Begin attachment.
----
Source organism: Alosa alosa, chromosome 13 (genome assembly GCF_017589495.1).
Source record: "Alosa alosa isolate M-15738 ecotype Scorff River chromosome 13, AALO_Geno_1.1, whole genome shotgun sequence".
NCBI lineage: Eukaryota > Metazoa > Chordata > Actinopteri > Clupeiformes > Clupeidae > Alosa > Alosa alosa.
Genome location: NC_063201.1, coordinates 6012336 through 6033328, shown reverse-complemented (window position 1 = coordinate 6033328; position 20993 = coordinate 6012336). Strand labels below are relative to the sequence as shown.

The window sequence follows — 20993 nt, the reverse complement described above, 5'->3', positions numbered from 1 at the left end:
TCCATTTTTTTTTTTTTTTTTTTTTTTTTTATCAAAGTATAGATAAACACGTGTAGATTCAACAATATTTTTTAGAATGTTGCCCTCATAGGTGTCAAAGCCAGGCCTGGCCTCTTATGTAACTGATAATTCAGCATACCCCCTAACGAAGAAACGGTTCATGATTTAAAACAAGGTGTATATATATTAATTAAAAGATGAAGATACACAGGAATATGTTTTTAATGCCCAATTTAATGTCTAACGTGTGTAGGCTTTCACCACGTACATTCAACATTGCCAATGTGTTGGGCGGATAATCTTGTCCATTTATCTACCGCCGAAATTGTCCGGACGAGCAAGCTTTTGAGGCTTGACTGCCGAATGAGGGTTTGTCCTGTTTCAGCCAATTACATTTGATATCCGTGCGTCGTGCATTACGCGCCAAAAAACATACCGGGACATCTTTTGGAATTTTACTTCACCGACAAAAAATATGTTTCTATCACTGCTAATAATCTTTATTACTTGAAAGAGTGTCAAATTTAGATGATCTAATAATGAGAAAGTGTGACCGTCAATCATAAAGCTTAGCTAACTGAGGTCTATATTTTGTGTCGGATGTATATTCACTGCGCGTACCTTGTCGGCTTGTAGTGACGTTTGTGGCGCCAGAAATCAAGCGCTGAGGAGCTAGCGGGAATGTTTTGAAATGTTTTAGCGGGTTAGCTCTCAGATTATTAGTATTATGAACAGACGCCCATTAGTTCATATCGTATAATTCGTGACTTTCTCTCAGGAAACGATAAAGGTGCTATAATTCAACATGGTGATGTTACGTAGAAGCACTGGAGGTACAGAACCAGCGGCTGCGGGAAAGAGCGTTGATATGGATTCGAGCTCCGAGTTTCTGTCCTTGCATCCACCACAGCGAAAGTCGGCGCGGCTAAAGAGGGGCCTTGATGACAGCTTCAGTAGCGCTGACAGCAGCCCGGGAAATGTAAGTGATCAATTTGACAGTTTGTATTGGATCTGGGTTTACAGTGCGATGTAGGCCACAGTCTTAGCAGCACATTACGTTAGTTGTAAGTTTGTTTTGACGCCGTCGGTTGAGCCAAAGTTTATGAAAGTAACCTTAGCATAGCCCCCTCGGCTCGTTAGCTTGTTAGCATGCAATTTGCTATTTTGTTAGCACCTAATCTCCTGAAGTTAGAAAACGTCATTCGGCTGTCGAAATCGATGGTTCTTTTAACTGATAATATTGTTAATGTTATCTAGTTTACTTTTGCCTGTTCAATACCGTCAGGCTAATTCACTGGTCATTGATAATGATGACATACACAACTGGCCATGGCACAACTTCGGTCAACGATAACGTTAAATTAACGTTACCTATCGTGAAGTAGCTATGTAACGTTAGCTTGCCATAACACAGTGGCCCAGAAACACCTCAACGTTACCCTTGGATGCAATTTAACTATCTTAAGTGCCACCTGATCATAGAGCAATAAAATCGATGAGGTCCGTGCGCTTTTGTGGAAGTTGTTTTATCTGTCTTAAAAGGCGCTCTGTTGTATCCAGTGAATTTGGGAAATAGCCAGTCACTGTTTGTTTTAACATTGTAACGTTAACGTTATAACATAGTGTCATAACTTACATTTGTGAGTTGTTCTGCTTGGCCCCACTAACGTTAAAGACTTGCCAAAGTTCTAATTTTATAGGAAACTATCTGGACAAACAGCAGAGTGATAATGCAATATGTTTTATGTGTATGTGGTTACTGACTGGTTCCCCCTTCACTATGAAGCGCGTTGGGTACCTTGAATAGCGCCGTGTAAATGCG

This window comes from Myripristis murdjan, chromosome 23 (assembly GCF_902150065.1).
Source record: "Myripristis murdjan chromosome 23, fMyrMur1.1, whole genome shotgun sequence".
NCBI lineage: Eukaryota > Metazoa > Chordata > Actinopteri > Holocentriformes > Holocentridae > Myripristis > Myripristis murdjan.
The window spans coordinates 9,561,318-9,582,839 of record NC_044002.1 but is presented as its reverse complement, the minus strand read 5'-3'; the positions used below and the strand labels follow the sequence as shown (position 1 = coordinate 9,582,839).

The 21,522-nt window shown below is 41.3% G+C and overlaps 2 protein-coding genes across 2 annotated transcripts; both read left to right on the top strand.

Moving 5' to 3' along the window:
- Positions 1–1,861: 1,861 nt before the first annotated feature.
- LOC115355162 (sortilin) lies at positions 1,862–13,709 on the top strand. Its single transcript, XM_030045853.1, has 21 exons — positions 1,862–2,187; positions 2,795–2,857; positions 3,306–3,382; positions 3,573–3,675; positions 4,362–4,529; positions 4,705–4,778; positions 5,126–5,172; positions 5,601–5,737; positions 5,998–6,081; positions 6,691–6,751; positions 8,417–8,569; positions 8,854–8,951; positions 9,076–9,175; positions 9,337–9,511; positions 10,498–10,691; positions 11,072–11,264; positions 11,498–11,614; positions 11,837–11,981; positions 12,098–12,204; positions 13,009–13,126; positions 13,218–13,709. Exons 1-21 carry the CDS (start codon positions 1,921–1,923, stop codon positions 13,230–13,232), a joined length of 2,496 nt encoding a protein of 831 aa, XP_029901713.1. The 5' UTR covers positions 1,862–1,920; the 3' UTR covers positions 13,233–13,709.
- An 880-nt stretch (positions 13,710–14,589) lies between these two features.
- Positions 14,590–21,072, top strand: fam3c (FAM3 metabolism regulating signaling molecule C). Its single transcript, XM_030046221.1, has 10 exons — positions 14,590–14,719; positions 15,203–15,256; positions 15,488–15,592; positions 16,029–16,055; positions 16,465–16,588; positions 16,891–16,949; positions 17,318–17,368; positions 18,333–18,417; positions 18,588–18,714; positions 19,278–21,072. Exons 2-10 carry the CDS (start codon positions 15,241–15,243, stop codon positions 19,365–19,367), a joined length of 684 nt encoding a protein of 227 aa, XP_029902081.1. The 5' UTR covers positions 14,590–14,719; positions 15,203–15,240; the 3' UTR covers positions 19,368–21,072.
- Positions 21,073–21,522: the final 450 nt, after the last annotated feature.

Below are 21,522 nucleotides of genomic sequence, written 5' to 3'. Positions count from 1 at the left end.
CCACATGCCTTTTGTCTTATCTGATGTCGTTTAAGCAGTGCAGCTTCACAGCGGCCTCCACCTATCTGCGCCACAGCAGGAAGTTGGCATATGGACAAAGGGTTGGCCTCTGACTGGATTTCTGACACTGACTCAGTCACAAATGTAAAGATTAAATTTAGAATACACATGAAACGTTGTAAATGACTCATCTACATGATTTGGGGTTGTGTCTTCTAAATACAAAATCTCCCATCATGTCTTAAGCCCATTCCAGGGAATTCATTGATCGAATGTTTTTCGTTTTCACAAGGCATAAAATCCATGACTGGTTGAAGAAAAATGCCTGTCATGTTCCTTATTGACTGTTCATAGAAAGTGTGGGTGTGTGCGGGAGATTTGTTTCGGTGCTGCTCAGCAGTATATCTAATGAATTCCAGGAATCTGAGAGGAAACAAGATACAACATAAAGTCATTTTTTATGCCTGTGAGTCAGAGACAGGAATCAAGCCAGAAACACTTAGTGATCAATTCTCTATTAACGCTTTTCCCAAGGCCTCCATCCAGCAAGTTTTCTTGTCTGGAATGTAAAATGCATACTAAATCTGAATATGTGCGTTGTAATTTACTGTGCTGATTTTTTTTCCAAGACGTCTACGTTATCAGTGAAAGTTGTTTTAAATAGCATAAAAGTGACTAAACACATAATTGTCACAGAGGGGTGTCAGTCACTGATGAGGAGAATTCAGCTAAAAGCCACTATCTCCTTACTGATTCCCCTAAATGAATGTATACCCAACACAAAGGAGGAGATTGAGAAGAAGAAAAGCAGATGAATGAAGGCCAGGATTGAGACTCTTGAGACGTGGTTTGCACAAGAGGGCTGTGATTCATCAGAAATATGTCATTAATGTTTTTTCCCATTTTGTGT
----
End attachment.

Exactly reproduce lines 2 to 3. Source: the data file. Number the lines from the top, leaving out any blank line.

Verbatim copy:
Source record: "Alosa alosa isolate M-15738 ecotype Scorff River chromosome 13, AALO_Geno_1.1, whole genome shotgun sequence".
NCBI lineage: Eukaryota > Metazoa > Chordata > Actinopteri > Clupeiformes > Clupeidae > Alosa > Alosa alosa.